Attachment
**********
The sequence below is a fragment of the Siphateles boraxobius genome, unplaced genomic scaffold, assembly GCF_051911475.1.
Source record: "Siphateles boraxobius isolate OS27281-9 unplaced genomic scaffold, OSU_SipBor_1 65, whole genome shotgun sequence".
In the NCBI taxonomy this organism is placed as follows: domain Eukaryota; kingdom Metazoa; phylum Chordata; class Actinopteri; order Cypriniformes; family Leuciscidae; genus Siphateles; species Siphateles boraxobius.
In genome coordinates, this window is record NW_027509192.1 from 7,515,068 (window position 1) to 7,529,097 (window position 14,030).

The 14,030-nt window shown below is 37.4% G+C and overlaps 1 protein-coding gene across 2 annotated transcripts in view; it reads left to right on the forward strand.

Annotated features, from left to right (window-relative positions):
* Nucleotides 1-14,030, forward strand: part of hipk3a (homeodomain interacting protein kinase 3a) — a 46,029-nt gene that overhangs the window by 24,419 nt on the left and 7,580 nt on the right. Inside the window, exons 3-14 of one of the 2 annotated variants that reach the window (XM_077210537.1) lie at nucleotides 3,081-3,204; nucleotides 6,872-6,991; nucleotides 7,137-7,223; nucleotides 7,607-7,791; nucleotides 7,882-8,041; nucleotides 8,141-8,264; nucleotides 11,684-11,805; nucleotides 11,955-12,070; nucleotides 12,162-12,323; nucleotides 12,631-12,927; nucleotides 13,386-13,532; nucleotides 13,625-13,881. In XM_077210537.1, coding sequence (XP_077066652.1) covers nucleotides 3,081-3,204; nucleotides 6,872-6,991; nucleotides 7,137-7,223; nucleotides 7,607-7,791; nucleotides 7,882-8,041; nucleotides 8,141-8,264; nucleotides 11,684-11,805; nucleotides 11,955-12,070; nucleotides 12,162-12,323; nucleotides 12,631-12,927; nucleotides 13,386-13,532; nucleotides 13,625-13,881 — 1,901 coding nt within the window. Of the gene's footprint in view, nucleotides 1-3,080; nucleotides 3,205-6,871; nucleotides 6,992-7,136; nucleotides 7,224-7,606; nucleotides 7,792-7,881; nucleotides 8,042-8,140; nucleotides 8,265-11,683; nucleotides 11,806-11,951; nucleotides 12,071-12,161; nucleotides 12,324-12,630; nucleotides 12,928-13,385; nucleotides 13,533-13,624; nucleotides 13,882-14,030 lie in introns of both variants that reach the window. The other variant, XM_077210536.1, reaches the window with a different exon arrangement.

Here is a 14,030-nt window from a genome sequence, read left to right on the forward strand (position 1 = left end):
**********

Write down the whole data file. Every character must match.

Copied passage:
The sequence below is a fragment of the Siphateles boraxobius genome, unplaced genomic scaffold, assembly GCF_051911475.1.
Source record: "Siphateles boraxobius isolate OS27281-9 unplaced genomic scaffold, OSU_SipBor_1 65, whole genome shotgun sequence".
In the NCBI taxonomy this organism is placed as follows: domain Eukaryota; kingdom Metazoa; phylum Chordata; class Actinopteri; order Cypriniformes; family Leuciscidae; genus Siphateles; species Siphateles boraxobius.
In genome coordinates, this window is record NW_027509192.1 from 7,515,068 (window position 1) to 7,529,097 (window position 14,030).

The 14,030-nt window shown below is 37.4% G+C and overlaps 1 protein-coding gene across 2 annotated transcripts in view; it reads left to right on the forward strand.

Annotated features, from left to right (window-relative positions):
* Nucleotides 1-14,030, forward strand: part of hipk3a (homeodomain interacting protein kinase 3a) — a 46,029-nt gene that overhangs the window by 24,419 nt on the left and 7,580 nt on the right. Inside the window, exons 3-14 of one of the 2 annotated variants that reach the window (XM_077210537.1) lie at nucleotides 3,081-3,204; nucleotides 6,872-6,991; nucleotides 7,137-7,223; nucleotides 7,607-7,791; nucleotides 7,882-8,041; nucleotides 8,141-8,264; nucleotides 11,684-11,805; nucleotides 11,955-12,070; nucleotides 12,162-12,323; nucleotides 12,631-12,927; nucleotides 13,386-13,532; nucleotides 13,625-13,881. In XM_077210537.1, coding sequence (XP_077066652.1) covers nucleotides 3,081-3,204; nucleotides 6,872-6,991; nucleotides 7,137-7,223; nucleotides 7,607-7,791; nucleotides 7,882-8,041; nucleotides 8,141-8,264; nucleotides 11,684-11,805; nucleotides 11,955-12,070; nucleotides 12,162-12,323; nucleotides 12,631-12,927; nucleotides 13,386-13,532; nucleotides 13,625-13,881 — 1,901 coding nt within the window. Of the gene's footprint in view, nucleotides 1-3,080; nucleotides 3,205-6,871; nucleotides 6,992-7,136; nucleotides 7,224-7,606; nucleotides 7,792-7,881; nucleotides 8,042-8,140; nucleotides 8,265-11,683; nucleotides 11,806-11,951; nucleotides 12,071-12,161; nucleotides 12,324-12,630; nucleotides 12,928-13,385; nucleotides 13,533-13,624; nucleotides 13,882-14,030 lie in introns of both variants that reach the window. The other variant, XM_077210536.1, reaches the window with a different exon arrangement.

Here is a 14,030-nt window from a genome sequence, read left to right on the forward strand (position 1 = left end):